PLM has enabled a global fashion industry in which retailers and brands capture their information about designs, and then co-ordinate and control downstream operations, such as manufacturing, that are increasingly outsourced. “When your suppliers were just down the road or an hour away, it wasn’t needed,” says Ms Gnaedig. “But now you often can’t get there easily and your suppliers own the production. A lot of big names don’t do any manufacturing; the trust they put in their supply chain is huge.”

PLM in this context is still very much about “product”, but it also links into other supply chain and customer relationship systems, logistics software, and transactional business systems such as ERP. “PLM is on the web and it’s about data management, but it also pulls together calendar management and budget management,” says Ms Gnaedig. “It’s an enterprise system.”

But globalisation aided by PLM is not just about supply chains. Ms Gnaedig notes a trend in BRIC countries – Brazil, Russia, India and especially China – for clothing companies there to invest in PLM, not as part of export plans to supply global brands, but to meet domestic demand. “These are substantial and growing markets in their own right,” she says, “and they see PLM helping them grow very fast. Maybe later they will leverage themselves into Western brands, but maybe not. Maybe they don’t need to.”

For many medium-sized groups, though, there is still a lot of scope for further PLM development in supply chains. Cabela’s is a North American supplier of outdoor gear: hunting, fishing and the clothing to go with the lifestyle. It is rolling out Flex PLM from PTC as a strategy across its entire business and that includes some of its 300 suppliers, many in South-East Asia.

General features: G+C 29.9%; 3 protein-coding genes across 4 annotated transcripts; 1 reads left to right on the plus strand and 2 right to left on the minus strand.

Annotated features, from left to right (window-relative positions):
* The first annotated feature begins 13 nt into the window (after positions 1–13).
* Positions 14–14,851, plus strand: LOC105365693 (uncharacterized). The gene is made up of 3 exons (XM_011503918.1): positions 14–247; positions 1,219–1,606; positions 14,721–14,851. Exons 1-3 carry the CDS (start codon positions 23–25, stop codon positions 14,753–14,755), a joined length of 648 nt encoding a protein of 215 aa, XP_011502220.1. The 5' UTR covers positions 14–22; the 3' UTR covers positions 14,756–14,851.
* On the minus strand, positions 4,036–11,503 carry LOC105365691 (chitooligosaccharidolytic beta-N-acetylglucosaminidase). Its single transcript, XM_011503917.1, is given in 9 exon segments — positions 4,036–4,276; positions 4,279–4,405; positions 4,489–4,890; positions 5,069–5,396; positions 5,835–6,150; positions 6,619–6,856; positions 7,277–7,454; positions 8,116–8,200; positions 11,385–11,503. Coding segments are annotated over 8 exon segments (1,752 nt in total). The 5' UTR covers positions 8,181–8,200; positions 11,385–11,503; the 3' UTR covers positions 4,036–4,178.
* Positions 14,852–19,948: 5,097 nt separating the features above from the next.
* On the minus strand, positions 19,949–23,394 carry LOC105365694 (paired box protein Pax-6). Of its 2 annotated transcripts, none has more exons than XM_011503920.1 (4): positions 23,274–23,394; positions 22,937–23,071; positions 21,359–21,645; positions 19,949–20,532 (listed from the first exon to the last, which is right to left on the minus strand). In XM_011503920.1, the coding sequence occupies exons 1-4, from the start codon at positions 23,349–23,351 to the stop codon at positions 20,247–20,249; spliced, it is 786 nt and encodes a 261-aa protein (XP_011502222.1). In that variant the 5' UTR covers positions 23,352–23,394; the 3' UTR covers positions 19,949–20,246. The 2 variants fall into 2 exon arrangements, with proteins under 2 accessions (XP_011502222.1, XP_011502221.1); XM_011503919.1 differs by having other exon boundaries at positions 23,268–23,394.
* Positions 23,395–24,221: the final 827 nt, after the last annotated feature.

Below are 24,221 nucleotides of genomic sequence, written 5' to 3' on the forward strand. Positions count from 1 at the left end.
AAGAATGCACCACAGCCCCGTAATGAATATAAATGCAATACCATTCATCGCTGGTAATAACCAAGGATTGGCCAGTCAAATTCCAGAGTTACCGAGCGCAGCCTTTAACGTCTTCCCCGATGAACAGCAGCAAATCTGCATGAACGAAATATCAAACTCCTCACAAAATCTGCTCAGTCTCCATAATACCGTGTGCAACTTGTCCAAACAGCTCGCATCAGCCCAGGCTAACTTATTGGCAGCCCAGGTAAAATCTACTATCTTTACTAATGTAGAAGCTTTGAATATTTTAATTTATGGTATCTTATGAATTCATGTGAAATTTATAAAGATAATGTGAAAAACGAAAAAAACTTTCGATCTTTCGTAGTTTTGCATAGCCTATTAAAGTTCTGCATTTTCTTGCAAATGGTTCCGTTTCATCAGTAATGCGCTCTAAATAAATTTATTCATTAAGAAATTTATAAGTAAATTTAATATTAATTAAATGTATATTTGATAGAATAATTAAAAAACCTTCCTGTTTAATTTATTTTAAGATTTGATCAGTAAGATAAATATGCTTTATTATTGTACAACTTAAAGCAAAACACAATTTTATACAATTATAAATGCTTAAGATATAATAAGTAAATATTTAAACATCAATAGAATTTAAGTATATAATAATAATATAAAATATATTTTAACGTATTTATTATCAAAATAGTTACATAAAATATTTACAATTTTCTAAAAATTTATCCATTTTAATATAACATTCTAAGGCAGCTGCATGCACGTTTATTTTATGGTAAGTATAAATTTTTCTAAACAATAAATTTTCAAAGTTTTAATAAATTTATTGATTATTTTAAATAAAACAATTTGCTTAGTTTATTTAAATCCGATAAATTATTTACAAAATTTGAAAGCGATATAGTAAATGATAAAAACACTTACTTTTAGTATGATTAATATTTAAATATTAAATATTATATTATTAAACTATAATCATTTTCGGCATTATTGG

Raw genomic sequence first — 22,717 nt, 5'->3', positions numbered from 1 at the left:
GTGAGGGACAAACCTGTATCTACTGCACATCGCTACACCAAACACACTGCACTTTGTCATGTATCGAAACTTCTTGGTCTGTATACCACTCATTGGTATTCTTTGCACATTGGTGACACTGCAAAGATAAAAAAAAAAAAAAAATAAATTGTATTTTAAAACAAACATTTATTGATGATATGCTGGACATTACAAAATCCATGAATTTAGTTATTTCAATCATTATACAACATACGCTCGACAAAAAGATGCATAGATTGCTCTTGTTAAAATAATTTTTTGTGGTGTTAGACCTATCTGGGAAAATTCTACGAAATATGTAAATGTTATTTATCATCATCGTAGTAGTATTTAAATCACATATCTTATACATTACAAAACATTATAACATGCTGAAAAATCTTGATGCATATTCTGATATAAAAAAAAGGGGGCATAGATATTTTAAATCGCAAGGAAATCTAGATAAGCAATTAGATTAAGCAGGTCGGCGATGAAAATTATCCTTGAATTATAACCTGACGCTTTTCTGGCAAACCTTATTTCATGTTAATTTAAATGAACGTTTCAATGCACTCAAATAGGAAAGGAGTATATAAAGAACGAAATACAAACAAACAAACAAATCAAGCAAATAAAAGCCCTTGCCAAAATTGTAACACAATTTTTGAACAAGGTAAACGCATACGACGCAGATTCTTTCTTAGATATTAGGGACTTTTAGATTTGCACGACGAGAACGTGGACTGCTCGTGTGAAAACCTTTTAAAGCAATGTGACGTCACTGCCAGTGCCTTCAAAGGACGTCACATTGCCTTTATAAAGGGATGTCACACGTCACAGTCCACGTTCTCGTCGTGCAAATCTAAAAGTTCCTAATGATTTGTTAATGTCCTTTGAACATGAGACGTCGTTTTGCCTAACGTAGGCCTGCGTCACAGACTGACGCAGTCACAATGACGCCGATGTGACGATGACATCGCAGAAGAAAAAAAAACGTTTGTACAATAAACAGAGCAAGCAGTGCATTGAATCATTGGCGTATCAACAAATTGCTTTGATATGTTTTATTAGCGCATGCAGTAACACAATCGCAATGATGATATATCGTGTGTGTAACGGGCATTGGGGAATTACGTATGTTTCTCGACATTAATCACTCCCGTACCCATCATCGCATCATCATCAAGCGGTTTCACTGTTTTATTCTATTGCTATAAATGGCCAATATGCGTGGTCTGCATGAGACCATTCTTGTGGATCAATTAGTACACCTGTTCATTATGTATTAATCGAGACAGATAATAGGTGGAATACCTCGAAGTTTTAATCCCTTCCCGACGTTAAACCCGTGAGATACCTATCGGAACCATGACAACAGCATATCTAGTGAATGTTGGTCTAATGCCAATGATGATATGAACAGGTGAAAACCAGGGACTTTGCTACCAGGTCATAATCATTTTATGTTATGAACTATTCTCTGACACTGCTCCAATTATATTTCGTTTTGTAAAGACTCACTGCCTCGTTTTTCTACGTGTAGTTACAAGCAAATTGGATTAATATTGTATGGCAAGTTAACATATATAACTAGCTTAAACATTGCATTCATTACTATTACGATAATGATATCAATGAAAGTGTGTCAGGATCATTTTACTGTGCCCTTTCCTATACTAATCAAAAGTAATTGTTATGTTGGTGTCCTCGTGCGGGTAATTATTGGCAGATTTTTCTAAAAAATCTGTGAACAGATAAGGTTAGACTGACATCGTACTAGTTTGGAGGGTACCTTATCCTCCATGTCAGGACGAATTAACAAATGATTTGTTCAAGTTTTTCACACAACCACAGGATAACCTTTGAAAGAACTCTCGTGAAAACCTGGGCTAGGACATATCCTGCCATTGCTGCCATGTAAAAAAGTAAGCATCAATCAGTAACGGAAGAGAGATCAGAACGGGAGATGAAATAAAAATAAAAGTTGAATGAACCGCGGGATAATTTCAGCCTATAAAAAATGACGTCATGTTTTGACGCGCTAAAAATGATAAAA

PLM manager Gabriel Garcia says selected outside contract designers have been included for the first time in the design and development discussions for the spring 2014 range. “PLM gives us a full 360-degree view of the development process and we’re extending it next year with access for some of our partners to see the tech pack, the materials they use and the jobs they’re working on,” he says.

But that is just the beginning. PLM allows Cabela’s Hong Kong office, which handles day-to-day supplier issues locally, to load data such as fabric test results or prototype evaluations in real-time and these will be used in supplier selection. Problems with components, such as zip fasteners or colour matches, can be tackled quickly through the system.

It also helps other kinds of compliance. Items shipped into the United States need to be customs-compliant, and that can be built into manufacturing routines and documented through PLM. In supplier selection, the system can record factors, such as environmental performance and working conditions. “There was always a black hole in the system for any retailer,” says Mr Garcia. “You’ve got the product, but how do you extend the system to the supplier? PLM does that.”